Opting Out of Texas Workers’ Comp Doesn’t Have to Mean Going Bare

By | June 5, 2014

While Oklahoma recently adopted legislation under which employers may choose an alternative to the statutory workers’ compensation system in certain circumstances, Texas still the only state in which participation in the workers’ compen­sation system is truly voluntary.

As such, many employers in Texas choose to “nonsubscribe” to workers’ comp but that doesn’t mean they necessarily go bare when it comes to looking out for their injured workers.

The bifurcated system of protecting the interests of injured workers in Texas is not a 50-50 proposition with half of Texas employers opting in to the workers’ comp system and the other half opting out.

Though the numbers fluctuate, the Texas Association of Responsible Nonsubscribers (TXANS) reports recent estimates show that approximately 114,000 employers operate as nonsubscribers in Texas.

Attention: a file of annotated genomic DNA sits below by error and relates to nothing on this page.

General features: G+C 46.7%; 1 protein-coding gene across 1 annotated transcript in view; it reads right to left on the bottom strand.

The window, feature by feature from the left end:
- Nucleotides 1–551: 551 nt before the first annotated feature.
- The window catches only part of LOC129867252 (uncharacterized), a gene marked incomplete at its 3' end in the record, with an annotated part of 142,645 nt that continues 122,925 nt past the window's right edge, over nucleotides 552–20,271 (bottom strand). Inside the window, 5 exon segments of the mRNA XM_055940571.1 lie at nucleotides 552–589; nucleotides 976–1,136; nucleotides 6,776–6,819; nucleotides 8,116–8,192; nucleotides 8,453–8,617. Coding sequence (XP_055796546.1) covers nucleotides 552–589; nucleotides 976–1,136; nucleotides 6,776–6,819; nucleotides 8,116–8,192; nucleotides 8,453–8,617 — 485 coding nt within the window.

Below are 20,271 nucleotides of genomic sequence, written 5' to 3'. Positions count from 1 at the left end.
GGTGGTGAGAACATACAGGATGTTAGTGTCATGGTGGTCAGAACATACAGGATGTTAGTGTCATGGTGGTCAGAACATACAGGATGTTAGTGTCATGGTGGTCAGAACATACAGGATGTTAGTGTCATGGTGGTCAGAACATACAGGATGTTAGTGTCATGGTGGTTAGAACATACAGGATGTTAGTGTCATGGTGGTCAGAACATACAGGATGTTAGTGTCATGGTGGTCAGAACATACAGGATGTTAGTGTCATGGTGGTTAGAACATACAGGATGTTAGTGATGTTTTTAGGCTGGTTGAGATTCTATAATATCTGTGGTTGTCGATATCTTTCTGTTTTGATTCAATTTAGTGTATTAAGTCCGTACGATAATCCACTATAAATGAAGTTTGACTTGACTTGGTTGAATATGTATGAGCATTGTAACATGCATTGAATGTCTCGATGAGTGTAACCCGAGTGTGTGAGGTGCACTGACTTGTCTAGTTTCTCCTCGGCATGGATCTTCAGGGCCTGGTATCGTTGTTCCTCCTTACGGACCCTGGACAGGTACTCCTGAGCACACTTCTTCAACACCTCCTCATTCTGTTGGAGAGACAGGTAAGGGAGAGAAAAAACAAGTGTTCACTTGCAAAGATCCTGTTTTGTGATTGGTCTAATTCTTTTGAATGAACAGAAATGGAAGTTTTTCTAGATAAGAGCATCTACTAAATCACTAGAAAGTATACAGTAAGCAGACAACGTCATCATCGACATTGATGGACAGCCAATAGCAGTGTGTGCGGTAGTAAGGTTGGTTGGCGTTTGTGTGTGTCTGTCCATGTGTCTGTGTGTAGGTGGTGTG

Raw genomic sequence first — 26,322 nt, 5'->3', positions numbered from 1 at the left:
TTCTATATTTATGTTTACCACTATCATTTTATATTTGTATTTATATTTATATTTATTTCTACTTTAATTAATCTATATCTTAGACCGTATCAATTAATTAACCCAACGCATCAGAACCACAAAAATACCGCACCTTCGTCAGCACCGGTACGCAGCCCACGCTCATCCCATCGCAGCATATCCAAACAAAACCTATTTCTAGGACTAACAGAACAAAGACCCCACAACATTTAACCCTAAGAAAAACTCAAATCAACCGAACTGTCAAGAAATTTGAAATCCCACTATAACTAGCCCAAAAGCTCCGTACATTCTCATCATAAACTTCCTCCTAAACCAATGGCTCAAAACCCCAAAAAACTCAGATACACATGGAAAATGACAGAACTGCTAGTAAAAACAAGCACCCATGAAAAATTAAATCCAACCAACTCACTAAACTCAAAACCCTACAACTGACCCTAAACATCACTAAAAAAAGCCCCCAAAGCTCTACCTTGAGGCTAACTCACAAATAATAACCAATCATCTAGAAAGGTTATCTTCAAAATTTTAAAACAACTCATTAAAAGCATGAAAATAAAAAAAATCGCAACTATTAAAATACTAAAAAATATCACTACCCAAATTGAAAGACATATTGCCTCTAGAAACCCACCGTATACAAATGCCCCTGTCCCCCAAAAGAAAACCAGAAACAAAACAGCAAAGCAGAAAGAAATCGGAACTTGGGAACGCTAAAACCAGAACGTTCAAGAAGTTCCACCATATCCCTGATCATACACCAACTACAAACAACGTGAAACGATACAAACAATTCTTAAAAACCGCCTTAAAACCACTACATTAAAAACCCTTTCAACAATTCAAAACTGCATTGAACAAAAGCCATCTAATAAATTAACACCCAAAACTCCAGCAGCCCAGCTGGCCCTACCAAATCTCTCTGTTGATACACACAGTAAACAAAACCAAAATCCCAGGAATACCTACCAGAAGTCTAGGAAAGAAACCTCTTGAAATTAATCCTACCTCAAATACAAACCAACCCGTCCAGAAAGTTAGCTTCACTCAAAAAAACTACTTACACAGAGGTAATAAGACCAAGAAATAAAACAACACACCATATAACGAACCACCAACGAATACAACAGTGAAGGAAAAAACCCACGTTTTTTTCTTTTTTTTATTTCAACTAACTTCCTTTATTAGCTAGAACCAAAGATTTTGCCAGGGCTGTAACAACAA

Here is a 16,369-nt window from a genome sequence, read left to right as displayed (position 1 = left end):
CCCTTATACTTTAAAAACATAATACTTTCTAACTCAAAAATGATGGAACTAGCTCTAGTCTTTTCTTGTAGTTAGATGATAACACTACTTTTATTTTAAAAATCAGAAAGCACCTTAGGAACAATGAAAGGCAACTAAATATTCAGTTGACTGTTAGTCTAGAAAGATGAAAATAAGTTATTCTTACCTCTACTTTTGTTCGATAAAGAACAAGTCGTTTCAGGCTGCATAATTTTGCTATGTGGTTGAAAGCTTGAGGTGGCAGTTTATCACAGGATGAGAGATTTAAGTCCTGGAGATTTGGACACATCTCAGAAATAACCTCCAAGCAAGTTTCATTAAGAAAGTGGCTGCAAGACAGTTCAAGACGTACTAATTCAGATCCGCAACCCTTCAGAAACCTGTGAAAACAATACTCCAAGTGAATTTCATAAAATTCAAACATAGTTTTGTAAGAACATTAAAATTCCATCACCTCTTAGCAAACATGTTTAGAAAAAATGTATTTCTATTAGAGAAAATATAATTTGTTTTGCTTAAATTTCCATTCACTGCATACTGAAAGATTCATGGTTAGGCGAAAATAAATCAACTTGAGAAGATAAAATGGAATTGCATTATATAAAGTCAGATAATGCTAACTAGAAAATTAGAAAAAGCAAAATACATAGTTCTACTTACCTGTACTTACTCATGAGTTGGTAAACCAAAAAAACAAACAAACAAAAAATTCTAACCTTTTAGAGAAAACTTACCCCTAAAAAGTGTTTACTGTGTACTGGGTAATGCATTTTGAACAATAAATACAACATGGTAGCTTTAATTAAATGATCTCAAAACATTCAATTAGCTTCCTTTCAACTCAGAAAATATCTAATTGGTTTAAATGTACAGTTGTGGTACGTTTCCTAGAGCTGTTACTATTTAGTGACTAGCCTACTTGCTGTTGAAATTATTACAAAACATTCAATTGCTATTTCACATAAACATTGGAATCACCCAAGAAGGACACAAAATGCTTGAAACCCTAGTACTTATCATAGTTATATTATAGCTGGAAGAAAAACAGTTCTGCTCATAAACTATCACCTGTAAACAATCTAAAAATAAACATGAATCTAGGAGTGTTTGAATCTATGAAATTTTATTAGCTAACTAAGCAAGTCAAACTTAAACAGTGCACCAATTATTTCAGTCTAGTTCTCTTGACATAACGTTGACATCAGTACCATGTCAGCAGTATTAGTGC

About one-third of employers are considered nonsubscribers, said Roy Powell, director of nonsubscription for Austin-based Tejas American General Agency (TAGA). “When you opt out of the workers’ comp system in Texas you automatically become a ‘nonsubscriber’.”

At 33 percent, the number of non­subscribers has increased slightly from 32 percent in 2010, according the Texas Department of Insurance – Division of Workers’ Compensation. Not all of those nonsubscribing businesses carry insurance to cover worker injuries, however.

Powell said that up to 10 years ago nonubscription probably held around 40 percent of the market, but increased competition in Texas has contributed to the decline in the number of nonsubscribers.

However, Powell said, even though nonsubscription has dropped to 33 percent of the market, “it’s remained pretty consistent over the last four or five years.”